This guidance supplements the U.S. Department of Labor’s and U.S. Department of Health and Human Services’ previously developed guidance on preparing workplaces for COVID-19 and the White House’s guidelines for opening up America again. The guidance provides general principles for updating restrictions originally put in place to slow the spread of COVID-19. OSHA’s guidelines are organized into three phases of reopening, including a “Frequently Asked Questions” section, with references to applicable OSHA Act provisions.
During phase one, employers should consider making telework available, when possible and feasible, within business operations. If employees must return to the workplace, then employers should maintain strict social distancing practices, including limiting the number of people in the workplace. In addition, where feasible, employers should consider providing accommodations for workers at higher risk of severe illness and those with household members at higher risk of severe illness. Further, all non-essential business travel should be limited.
For phase two, employers should make telework available, but non-essential business travel may resume. Employers should continue maintaining moderate to strict social distancing practices (i.e., limiting the number of people in the workplace). This practice may be eased depending on the employer’s type of business. Employers should continue to consider providing accommodations for any vulnerable workers identified during phase one.
Lastly, in phase three, businesses may resume unrestricted staffing at worksites. OSHA recommends that employers continually monitor federal, state, and local government guidelines for updated information about ongoing community transmission and mitigation measures, as well as for evolving guidance on disinfection and other best practices for worker protection.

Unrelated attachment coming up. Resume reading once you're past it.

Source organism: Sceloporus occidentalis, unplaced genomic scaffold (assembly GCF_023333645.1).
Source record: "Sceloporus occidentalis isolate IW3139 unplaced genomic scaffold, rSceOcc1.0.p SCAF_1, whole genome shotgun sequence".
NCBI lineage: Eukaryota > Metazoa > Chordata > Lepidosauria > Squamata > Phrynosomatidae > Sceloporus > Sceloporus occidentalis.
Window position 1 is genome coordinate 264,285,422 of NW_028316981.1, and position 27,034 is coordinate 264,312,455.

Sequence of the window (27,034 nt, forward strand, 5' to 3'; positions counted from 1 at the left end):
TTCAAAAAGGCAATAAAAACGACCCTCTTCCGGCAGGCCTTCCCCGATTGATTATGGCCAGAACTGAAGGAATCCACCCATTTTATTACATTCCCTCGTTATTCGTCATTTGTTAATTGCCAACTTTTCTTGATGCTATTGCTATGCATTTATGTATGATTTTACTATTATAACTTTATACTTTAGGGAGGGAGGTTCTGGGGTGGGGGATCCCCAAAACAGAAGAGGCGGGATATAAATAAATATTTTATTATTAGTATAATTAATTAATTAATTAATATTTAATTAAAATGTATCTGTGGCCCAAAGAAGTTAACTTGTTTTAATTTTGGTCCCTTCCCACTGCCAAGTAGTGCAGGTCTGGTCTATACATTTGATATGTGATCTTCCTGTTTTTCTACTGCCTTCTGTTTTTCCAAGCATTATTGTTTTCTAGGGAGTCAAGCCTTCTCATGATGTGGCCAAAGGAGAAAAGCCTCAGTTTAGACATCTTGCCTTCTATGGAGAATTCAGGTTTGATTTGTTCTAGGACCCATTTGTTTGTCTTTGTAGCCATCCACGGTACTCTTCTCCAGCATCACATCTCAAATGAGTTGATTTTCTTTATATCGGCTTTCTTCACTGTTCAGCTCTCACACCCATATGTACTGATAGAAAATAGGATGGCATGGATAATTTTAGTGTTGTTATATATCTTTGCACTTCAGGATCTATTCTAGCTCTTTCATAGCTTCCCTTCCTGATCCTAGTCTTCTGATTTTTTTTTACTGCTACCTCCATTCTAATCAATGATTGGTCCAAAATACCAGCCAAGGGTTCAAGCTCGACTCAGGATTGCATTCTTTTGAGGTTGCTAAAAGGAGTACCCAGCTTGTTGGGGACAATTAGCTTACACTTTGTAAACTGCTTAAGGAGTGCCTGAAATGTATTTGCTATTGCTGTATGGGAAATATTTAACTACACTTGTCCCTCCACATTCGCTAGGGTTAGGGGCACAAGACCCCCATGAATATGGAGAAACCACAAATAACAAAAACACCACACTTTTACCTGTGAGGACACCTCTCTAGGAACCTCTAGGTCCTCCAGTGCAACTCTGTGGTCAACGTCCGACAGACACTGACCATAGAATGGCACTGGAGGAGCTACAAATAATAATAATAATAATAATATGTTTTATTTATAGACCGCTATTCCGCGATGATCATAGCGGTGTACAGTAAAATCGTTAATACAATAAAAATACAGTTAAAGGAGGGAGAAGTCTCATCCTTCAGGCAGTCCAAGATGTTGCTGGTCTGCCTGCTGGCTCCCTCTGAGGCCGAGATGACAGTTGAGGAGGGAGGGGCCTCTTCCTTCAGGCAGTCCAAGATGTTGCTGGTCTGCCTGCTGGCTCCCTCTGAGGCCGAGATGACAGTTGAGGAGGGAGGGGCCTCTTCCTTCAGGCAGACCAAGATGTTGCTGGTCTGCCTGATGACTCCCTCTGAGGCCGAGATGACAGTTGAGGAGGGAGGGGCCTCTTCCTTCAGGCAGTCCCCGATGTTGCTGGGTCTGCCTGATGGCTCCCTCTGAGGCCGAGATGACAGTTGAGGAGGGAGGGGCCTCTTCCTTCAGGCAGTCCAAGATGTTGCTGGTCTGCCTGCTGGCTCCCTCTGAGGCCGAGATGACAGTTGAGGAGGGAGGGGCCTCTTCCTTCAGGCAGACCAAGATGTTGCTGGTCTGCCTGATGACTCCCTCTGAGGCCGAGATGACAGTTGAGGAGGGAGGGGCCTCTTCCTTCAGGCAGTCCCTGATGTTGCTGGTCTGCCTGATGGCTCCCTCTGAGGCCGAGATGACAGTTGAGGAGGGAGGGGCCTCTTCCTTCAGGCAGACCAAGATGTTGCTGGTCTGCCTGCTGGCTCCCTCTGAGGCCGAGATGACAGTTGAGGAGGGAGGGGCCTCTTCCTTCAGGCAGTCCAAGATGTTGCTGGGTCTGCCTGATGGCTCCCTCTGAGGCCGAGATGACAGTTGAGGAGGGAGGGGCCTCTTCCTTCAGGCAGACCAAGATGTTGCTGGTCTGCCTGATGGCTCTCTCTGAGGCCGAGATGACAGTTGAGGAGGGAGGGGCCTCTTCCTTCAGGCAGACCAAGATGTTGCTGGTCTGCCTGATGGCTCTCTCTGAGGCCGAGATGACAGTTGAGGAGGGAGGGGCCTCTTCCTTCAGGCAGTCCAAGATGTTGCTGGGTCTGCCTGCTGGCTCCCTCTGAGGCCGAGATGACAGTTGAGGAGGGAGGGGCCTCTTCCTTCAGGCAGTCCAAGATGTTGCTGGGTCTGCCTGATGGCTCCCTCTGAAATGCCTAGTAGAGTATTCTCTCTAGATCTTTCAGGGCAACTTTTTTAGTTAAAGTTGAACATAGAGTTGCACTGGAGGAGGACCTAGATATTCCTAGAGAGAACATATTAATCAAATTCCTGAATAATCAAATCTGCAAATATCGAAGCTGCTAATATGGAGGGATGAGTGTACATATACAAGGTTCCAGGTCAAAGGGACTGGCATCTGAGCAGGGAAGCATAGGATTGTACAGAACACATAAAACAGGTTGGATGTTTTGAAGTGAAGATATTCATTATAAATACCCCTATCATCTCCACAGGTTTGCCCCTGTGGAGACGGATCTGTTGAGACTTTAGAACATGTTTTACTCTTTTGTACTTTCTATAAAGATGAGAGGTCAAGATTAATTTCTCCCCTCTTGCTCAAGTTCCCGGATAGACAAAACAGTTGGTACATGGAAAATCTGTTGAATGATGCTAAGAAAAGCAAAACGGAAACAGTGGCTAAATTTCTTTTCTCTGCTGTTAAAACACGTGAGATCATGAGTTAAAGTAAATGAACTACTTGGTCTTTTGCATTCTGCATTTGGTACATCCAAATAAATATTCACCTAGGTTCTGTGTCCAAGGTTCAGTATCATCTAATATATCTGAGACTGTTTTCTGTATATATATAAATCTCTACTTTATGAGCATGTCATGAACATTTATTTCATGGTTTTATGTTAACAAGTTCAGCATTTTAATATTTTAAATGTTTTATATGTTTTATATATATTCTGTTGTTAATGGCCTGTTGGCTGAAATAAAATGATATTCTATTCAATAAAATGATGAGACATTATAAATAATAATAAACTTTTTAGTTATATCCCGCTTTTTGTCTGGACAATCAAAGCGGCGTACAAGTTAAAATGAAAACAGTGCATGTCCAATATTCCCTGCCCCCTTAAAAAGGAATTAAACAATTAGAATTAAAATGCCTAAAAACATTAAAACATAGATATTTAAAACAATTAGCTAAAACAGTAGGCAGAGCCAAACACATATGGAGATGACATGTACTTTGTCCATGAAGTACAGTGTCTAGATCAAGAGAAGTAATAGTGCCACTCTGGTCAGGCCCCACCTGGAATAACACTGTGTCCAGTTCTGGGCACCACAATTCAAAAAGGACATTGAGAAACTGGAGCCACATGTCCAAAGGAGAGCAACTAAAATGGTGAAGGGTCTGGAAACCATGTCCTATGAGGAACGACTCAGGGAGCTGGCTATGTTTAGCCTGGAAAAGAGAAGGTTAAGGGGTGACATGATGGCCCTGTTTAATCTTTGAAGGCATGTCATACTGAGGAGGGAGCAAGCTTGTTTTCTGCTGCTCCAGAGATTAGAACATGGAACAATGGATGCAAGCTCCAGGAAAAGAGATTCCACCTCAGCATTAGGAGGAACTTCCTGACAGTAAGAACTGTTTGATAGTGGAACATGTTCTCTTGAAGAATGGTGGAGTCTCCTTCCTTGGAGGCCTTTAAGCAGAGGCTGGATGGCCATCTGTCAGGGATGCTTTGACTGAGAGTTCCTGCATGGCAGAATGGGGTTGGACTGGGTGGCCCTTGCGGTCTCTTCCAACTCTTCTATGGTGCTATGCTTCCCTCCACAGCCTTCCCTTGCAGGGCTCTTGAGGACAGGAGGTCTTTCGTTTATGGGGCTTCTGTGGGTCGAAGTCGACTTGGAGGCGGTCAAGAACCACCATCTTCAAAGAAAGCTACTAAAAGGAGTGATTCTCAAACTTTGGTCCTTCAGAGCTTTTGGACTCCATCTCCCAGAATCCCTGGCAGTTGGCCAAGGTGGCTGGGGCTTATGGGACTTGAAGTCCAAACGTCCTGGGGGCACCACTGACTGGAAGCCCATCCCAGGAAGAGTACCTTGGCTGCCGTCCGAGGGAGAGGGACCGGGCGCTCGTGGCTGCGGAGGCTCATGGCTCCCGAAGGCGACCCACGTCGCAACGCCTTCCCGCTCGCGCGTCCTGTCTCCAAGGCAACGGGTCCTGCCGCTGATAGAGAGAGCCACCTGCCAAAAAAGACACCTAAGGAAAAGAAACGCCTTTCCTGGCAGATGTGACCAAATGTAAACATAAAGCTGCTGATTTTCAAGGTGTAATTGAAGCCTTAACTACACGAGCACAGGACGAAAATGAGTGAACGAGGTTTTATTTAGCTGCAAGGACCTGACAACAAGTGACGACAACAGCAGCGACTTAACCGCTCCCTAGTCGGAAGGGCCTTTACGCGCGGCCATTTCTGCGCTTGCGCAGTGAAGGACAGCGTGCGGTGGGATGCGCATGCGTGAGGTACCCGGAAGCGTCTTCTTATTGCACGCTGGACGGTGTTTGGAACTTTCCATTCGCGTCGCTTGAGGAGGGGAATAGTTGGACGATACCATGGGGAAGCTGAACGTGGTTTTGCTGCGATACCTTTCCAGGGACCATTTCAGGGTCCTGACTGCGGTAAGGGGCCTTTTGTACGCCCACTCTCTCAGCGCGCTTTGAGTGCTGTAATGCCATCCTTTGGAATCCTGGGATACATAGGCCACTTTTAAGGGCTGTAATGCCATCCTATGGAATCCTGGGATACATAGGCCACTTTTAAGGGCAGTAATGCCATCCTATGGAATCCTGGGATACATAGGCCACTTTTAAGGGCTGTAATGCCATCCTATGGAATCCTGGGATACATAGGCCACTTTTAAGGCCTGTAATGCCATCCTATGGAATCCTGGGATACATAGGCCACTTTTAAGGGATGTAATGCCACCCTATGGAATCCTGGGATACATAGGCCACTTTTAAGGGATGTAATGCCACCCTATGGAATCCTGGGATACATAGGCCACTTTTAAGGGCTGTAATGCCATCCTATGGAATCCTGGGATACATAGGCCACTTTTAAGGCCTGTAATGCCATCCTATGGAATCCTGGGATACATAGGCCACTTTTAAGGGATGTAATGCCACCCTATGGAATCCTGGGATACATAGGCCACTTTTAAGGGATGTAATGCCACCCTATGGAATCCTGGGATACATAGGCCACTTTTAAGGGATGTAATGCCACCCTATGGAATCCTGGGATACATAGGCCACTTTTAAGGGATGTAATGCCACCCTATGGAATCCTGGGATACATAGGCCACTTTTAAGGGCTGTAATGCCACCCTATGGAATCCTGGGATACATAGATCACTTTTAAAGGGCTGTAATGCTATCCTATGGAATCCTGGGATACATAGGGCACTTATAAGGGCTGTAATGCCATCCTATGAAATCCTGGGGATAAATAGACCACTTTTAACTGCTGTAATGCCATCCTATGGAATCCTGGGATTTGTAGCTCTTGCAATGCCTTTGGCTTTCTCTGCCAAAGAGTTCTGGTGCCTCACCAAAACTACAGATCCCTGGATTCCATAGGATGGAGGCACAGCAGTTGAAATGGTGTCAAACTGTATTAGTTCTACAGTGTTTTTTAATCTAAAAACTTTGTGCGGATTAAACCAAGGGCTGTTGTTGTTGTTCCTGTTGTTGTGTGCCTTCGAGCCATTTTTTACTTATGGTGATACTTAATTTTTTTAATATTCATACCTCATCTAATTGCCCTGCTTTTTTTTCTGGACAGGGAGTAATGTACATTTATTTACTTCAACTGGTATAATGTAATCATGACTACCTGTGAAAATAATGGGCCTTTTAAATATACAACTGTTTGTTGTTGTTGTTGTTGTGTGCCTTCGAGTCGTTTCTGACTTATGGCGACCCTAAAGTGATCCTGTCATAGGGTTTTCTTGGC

For all phases of reopening, employers should implement strategies for basic hygiene, social distancing, identification and isolation of sick employees, workplace controls and flexibilities, and employee training. Overall, OSHA recommends that employers develop and implement policies and procedures that address preventing, monitoring for, and responding to any emergence or resurgence of COVID-19 in the workplace or community. In particular, these plans should address the following principles:
The FAQ section discusses permissible worksite health screening and temperature checks. Health screenings are acceptable if applied in a transparent manner applicable to all employees and any such screening should maintain confidentiality as required by the Americans with Disabilities Act. The guidance recommends employers consider implementing health screening programs in conjunction with sick leave policies that encourage sick workers to stay home. OSHA defers to CDC recommendations, as adapted by state and local health departments, regarding when employees may return to work after testing positive or exhibiting COVID-19 symptoms. In addition, the FAQ section addresses personal protective equipment (PPE). OSHA recommends employers consider modifying interactions in the workplace to reduce the need for PPE, especially in light of potential equipment shortages. The guidance notes that if PPE is needed, but not available, and employers cannot identify alternative means to accomplish business needs safely, then the work tasks must be discontinued.
The Coronavirus Task Force at Klehr Harrison stands ready to assist you in your business and legal needs. We will continue to provide additional information and guidance as the COVID-19 situation develops.
Author Jonathan Krause is chair of the Litigation Department at Klehr Harrison.